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Marshall is moving forward on a new animal shelter with funds from the city, Harrison County and community organizations.

Marshall city commissioners on Thursday unanimously voted to allow city administration and staff to move forward on the construction of a new animal shelter.

“You may recall a couple commission meetings ago, we gave a presentation on the design/build process and the comments we received from the commission in response were all favorable,” Marshall City Manager Mark Rohr said. “You also recall that I put up a 10-step process for design/build, which detailed the different measures we need to take to successfully implement that as it relates to the adoption center. This resolution is the first of those 10 steps.”

Rohr said county officials are only willing to contribute $39,000 to the city for the animal shelter. The city’s portion will be about $900,000 and private donations through Friends of Marshall Animals is pledged to give $250,000 for the shelter construction.

The new, 7,068-square foot facility will be located at 3215 Karnack Highway in Marshall. It will house 68 dog kennels, 21 cat pens, four dog quarantine spaces and nine cat quarantine spaces — with actual specifics of the project to be determined as a result of the design/build process.

Rohr said the city and commission learned from the Memorial City Hall restoration, making several steps to make the construction of the animal shelter move smoothly — including having one person to talk to that will oversee the project.

“No. 2, we can stipulate the duration of the process, which this particular instance we’re looking at nine months,” Rohr said. “The third is that you stipulate the price. That’s important to us going forward on all future projects. We intend to approach this a different way going forward than we have in the past.”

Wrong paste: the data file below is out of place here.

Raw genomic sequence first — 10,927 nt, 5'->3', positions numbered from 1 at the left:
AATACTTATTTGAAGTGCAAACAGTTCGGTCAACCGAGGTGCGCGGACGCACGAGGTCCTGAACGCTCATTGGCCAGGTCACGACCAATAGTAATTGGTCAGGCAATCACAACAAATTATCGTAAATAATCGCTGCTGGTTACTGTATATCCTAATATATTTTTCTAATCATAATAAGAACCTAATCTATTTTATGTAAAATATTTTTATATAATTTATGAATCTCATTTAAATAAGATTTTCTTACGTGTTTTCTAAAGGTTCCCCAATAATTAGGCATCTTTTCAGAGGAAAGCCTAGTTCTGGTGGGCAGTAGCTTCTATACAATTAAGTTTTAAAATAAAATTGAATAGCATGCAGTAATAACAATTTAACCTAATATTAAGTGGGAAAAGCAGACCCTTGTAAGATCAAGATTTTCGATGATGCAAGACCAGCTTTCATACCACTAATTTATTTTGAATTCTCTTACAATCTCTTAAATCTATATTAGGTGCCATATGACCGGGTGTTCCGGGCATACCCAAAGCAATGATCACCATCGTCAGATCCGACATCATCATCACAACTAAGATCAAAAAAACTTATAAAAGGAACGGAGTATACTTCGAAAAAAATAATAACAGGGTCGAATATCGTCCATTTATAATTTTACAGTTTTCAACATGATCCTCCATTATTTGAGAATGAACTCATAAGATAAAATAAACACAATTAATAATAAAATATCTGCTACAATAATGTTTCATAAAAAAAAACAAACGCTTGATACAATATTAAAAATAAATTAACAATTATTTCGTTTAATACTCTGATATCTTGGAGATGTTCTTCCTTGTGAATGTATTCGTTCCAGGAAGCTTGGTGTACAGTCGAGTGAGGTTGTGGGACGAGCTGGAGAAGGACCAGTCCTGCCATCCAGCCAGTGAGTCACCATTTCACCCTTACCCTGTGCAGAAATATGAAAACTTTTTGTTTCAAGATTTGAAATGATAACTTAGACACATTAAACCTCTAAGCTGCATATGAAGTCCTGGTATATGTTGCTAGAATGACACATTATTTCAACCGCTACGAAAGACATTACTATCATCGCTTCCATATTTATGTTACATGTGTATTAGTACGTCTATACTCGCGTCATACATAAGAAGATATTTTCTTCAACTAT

Marshall resident Jerry Cargill spoke about the importance of a new shelter for the city and county on Thursday.

“You know, Marshall has the distinction of having the oldest animal shelter in the state of Texas,” Cargill said. “That shelter was built 50 years ago by the city and the private sector, and that’s exactly what we’re trying to do here too. If you have not been to the shelter, then you don’t know how badly we need a shelter. We’re a high kill shelter and we don’t want to be a high kill shelter.

“Sixty to seventy percent of those animals that come in each year die in that shelter. That’s not an All-American City shelter. I honestly believe that if they had asked us a question about our animal shelter, we would have never become an All-American City. That shelter is a disgrace. It is the most inhumane shelter that we could possibly have, so we appreciate what you’re doing to try to make this happen. Stay in there, we’re going to support you,” Cargill said.

Proposed Tax Rate, Budget

The commissioners also set a meeting next month to vote on the city’s annual proposed budget and tax rate. The commission is set to adopt a proposed flat tax rate of $0.54216 per $100.

The proposed tax rate, $0.54216, is the same as it was last year. It is higher than the effective tax rate of $0.516073, but it’s lower than the rollback rate which is $0.566353. The effective tax rate is the tax rate needed to raise the same amount of money as the previous year. The rollback tax is the highest rate the city can adopt without voter approval.

The meeting to hear the second reading for the proposed annual budget is set for 6 p.m. on Sept. 26.

The proposed tax rate hearing is set for 6 p.m. on Sept. 9.